I love getting an inside look at a writer's life and Dani Shapiro's Still Writing does that. The book is physically beautiful (I have the hardback copy) and the pages are not flush, but slightly staggered giving readers the pleasure of owning a nice looking book. Here's an excerpt from it: Riding the Wave Here’s a short list of what not to do when you sit down to write. Don’t answer the phone. Don’t look at email. Don’t go on the internet for any reason, including checking spelling of some obscure word, or what you might think of as research, but is really a fancy form of procrastination. Do you need to know the exact make and year of the car your character is driving? Do you need to know which exit on the Interstate has a rest stop? Can it wait? It can almost always wait. On the list of other, less fancy procrastinations, especially when the urge to leap up from your desk, accompanied by a wild surge of energy, comes just at the moment when you might actually begin writing: laundry, baking, marketing, filling out insurance claims, writing thank you notes, cleaning closets, sorting files, weeding, scrubbing, polishing, arranging, removing stains, bathing the dog.
Sit down. Stay there. It’s hard––believe me, I know just how hard it is, and I hate to tell you this, but it doesn’t get easier. Ever. Get used to the discomfort. Make some kind of peace with it. Several years ago, I decided to learn how to meditate, though I thought, as many do, that I’d be bad at it: I can't stop thinking for more than two seconds. I don't have the patience. I'm too Type A. I can't sit still. But I needed something that would get me away from my desk and, at the same time, bring me peace and clarity. All of my writer friends have a version of this: my friend Jenny runs. John cooks barbecue. Mary swims. Ann knits. These are meditative acts––ones which allow the mind to roam, and ultimately to rest. When I sit down to meditate, I feel much the same way as I do when I sit down to write: resistant, fidgety, anxious, eager, cranky, despairing, hopeful, my mind jammed so full of ideas, my heart so full of feelings that it seems impossible to contain them. And yet…if I do just sit there without checking the clock, without answering the ringing phone, without jumping up to make a note of an all-important task, then slowly the random thoughts pinging around my mind begin to settle. If I allow myself, I begin to see what’s really going on. Like a snow globe, that flurry of white floats down.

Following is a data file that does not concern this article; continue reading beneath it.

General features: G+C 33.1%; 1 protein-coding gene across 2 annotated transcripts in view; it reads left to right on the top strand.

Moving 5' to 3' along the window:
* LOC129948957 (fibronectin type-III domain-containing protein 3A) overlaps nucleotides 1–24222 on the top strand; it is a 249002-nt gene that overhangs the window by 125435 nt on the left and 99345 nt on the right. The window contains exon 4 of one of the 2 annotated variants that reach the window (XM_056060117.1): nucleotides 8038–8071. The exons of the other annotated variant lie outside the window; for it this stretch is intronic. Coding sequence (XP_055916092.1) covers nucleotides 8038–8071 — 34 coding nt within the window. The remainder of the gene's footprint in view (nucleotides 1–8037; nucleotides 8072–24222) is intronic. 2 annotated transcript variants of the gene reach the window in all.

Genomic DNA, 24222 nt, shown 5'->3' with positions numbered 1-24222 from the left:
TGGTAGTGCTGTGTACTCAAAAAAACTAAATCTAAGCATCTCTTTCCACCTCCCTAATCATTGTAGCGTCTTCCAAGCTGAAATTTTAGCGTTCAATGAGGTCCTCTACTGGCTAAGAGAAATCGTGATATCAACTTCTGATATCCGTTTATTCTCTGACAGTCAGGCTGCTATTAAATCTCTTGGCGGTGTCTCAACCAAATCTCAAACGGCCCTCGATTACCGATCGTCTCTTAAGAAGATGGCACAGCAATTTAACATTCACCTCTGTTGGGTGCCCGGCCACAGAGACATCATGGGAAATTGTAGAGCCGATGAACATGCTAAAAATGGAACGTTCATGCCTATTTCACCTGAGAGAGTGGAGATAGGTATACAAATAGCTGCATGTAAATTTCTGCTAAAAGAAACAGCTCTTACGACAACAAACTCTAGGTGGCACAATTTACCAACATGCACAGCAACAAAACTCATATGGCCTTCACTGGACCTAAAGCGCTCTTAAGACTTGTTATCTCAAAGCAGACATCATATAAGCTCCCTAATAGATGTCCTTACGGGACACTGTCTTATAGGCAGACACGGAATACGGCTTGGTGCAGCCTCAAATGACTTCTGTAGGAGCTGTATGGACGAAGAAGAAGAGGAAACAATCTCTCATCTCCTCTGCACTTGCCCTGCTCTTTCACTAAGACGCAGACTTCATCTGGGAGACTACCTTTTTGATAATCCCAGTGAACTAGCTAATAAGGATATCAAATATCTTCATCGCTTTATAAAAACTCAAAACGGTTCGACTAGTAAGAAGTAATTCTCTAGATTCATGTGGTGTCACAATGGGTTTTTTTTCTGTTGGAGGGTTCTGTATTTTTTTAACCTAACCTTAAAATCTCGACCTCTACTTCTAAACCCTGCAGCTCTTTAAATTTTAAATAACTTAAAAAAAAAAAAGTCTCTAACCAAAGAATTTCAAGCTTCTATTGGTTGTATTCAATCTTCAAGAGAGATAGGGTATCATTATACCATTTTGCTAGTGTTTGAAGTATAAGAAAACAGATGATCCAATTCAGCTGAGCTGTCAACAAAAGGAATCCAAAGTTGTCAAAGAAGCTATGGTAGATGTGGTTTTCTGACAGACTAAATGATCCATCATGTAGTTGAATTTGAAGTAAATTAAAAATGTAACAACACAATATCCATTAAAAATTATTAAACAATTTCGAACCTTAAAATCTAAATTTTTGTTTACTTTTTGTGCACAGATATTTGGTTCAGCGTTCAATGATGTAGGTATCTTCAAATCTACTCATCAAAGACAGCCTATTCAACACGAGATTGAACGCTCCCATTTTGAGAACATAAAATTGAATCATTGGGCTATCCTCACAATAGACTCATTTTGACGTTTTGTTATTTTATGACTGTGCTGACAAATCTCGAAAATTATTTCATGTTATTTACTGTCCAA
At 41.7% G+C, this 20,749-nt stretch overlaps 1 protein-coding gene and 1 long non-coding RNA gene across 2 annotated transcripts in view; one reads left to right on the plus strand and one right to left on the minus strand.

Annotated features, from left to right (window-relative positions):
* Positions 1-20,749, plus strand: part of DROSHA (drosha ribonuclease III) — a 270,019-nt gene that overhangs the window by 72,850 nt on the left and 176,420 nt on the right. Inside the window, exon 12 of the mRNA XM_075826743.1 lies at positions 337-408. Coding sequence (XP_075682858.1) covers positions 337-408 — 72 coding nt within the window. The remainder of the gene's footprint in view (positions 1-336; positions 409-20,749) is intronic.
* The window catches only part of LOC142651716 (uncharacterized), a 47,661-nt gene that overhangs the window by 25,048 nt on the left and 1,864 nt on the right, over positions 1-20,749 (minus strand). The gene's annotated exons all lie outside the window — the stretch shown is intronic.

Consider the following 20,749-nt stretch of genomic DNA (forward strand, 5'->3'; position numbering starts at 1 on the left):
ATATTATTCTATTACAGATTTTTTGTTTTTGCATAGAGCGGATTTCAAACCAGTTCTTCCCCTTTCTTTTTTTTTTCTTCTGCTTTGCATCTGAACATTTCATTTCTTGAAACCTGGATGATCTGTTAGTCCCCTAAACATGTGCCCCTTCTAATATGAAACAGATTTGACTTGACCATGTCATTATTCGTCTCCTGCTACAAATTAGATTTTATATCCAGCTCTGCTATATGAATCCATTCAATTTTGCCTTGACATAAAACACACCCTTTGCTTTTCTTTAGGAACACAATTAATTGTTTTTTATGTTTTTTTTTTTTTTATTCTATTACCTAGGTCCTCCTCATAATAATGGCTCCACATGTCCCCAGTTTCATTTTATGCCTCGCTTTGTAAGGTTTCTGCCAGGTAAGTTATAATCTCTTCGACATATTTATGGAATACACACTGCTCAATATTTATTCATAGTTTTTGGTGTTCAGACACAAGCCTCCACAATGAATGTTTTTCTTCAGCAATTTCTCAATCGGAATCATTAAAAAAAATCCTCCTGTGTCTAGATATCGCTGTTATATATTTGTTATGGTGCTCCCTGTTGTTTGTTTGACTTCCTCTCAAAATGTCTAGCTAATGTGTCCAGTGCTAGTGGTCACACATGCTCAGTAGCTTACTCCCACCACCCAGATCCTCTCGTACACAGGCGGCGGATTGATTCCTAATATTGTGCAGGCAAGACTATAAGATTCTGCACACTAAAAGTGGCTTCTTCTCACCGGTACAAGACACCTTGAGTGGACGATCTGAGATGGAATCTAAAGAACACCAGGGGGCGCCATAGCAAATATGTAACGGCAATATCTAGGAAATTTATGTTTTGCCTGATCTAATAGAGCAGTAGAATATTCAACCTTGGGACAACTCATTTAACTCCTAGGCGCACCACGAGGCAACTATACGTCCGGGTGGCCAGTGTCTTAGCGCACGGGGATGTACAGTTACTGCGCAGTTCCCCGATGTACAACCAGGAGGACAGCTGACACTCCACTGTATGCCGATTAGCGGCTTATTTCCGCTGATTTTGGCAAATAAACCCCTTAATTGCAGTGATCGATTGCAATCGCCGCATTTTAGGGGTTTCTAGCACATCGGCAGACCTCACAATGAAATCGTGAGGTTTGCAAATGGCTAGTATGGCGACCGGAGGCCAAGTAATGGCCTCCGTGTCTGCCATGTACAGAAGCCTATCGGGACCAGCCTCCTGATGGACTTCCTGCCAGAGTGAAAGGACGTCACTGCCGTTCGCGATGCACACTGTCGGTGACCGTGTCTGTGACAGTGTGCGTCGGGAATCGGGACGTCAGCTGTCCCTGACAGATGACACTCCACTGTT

During the time devoted to your writing, think of the surges of energy coursing through your body as waves. They will come, they will crash over you, and then they will go. You’ll still be sitting there. Nothing terrible will have happened. Try not to run from the wave. If, at one moment, you are sitting quietly at your desk, and then––fugue state alert!––you are suddenly on your knees planting tulips, or perusing your favorite online shopping website, and you don’t know how you got there, then the wave has won. We don’t want the wave to win. We want to recognize it, to accept the wave’s power and perhaps even learn to ride it. We want to learn to tolerate those wild feelings, because everything we need to know, everything valuable, is contained within them. _______________ The entire book is written in this easy to read, conversational voice. She talks about doubt, inner censors, and so many of the things we know and have to deal with as writers.
"Write without thinking of the result in terms of a result, but think of the writing in terms of discovery, which is to say that creation must take place between the pen and the paper, not before in a thought or afterwords in a recasting. it will come if it is there and if you will let it come."